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An exploration of caregiver object labels to children at high vs. low risk for Autism Spectrum Disorder: the role of child factors and joint engagement context

Kushner, Elizabeth (2019) An exploration of caregiver object labels to children at high vs. low risk for Autism Spectrum Disorder: the role of child factors and joint engagement context. Undergraduate Thesis, University of Pittsburgh. (Unpublished)

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The current study presents a characterization of parent object labels to children at high risk (HR) for Autism Spectrum Disorder (ASD). Parent object labeling has been well-studied in typical development and has begun to be characterized among children with ASD, however, no studies have examined how parents use object labels in interaction with HR children (i.e. children with an older sibling with ASD). Children with ASD show deficits in social communication and interaction, therefore, the social aspects of interactions are thought to be at the root of differences in language and communicative development among these children. Despite evidence that these deficits are present among HR children, few studies have examined how object labels and others aspects of input may vary within different joint engagement (JE) contexts. The present study aimed to fill these gaps by observing and recording naturalistic parent-child interaction at 18-months in the home. Parent speech was transcribed and coded, dividing the interaction into mutually exclusive engagement states and coding utterances containing object labels. Features of object labels including diversity of labels, length, sentence position, function, parent prompts for child speech, and contingency of labels on children’s focus were coded. At 36-months all HR children were classified into one of three outcome groups: high risk children who received no diagnosis (HR-ND), high risk children who had a language delay but not ASD (HR-LD), and HR children who went on to receive a diagnosis of ASD (HR-ASD). Parent use of object labels in interaction were compared across these outcome groups, additionally, use of labels within different engagement states was compared across outcome groups. Differences in parents’ use of object labels were only present when examined within individual joint engagement states. Within included joint engagement contexts, parents of HR children prompted children to produce fewer labels, used shorter and simpler utterances with labels, and used fewer diverse label types and tokens. Additionally, only the position of labels within sentences were significantly related to toddler language, however, higher rates of simpler sentences predicted poorer toddler language outcomes. Findings and implications are discussed.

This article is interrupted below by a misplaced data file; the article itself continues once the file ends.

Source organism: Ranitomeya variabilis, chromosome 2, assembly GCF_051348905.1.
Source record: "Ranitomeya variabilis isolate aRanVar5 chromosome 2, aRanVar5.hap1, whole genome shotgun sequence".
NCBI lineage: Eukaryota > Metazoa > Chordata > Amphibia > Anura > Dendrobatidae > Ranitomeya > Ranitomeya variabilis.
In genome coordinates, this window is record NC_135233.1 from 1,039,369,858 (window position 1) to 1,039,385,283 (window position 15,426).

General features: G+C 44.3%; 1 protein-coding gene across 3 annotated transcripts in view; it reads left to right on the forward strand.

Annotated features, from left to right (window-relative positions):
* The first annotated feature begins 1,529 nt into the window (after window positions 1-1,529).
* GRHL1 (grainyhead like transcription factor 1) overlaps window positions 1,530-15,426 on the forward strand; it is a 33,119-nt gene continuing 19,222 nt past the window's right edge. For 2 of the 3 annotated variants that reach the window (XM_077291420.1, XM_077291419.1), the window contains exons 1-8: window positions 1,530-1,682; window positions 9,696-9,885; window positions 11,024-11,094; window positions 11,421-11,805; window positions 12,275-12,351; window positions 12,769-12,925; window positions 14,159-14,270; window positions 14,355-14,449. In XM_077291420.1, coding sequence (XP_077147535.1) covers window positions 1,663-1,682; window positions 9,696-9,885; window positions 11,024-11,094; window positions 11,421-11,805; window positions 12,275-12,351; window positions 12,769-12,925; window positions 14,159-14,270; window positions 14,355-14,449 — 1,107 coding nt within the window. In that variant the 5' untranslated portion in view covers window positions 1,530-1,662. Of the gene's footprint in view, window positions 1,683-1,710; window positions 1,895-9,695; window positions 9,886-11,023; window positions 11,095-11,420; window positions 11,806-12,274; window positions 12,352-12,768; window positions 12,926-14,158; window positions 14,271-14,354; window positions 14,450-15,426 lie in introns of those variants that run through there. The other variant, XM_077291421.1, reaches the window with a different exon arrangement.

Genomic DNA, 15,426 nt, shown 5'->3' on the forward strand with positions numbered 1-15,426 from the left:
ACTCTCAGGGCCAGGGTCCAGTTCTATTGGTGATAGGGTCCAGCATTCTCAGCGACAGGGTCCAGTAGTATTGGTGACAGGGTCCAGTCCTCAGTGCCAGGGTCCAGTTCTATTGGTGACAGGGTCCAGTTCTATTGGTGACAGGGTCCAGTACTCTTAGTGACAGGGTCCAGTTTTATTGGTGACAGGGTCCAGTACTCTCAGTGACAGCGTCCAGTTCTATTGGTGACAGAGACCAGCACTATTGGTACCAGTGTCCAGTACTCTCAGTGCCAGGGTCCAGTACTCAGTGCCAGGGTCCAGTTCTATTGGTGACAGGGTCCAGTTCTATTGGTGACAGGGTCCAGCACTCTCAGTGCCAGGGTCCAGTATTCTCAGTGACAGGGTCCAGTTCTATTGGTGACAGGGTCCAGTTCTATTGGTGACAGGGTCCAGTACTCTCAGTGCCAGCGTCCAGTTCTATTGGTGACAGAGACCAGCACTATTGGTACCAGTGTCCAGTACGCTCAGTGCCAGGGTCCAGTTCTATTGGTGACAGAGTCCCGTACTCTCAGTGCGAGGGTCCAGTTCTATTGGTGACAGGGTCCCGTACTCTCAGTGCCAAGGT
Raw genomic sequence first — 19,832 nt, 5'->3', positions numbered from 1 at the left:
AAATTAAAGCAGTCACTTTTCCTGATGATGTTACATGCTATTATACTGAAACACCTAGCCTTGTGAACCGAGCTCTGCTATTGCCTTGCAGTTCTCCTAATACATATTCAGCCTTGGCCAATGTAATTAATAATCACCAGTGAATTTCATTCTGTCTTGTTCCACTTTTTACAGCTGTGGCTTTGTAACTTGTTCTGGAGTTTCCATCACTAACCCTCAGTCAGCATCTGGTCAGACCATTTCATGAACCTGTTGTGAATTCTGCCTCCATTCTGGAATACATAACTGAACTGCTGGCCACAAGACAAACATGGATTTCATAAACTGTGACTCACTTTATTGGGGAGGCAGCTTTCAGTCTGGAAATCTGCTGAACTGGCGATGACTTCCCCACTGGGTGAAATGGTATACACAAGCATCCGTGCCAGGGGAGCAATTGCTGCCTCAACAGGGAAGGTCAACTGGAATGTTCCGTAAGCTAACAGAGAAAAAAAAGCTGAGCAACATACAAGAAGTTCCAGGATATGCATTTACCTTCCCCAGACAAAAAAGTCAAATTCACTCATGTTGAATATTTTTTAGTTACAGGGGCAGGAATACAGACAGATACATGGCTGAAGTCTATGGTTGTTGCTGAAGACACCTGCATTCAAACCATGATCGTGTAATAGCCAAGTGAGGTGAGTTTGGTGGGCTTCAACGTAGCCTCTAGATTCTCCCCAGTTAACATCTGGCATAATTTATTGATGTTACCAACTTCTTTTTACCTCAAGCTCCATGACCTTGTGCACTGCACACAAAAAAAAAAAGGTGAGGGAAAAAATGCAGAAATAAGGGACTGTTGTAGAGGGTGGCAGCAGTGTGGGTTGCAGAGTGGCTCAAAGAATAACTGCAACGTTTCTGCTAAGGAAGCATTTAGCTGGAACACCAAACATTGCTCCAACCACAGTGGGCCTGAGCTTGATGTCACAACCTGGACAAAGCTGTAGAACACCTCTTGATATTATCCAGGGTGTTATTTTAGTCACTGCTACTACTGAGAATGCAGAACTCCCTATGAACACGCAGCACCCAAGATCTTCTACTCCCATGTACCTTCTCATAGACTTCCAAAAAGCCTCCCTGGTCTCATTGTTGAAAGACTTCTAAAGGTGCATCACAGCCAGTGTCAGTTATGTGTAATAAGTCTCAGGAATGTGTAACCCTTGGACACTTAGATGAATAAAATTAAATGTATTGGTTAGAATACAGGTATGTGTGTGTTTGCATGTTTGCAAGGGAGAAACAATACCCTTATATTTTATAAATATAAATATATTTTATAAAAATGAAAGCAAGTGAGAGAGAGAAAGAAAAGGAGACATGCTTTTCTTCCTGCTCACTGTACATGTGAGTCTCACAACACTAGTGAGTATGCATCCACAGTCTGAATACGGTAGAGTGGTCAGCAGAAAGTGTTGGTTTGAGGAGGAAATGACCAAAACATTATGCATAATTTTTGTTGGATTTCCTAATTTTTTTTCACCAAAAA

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Item Type: University of Pittsburgh ETD
Status: Unpublished
CreatorsEmailPitt UsernameORCID
Kushner, Elizabethehk8@pitt.eduehk8
ETD Committee:
TitleMemberEmail AddressPitt UsernameORCID
Committee ChairIverson, Janajmiverson@pitt.edujmiverson
Committee MemberLuyster, Rhiannonrhiannon_luyster@emerson.eduN/A
Committee MemberGallen, Robertrobert.gallen@pitt.edurobert.gallen
Committee MemberBachman, Heatherhbachman@pitt.eduhbachman
Date: 23 April 2019
Date Type: Publication
Defense Date: 10 April 2019
Approval Date: 23 April 2019
Submission Date: 17 April 2019
Access Restriction: No restriction; Release the ETD for access worldwide immediately.
Number of Pages: 67
Institution: University of Pittsburgh
Schools and Programs: David C. Frederick Honors College
School of Education > Psychology in Education
Degree: BPhil - Bachelor of Philosophy
Thesis Type: Undergraduate Thesis
Refereed: Yes
Uncontrolled Keywords: Autism, Development, High Risk, Language Development, Joint Engagement
Date Deposited: 23 Apr 2019 19:57
Last Modified: 23 Apr 2019 19:57


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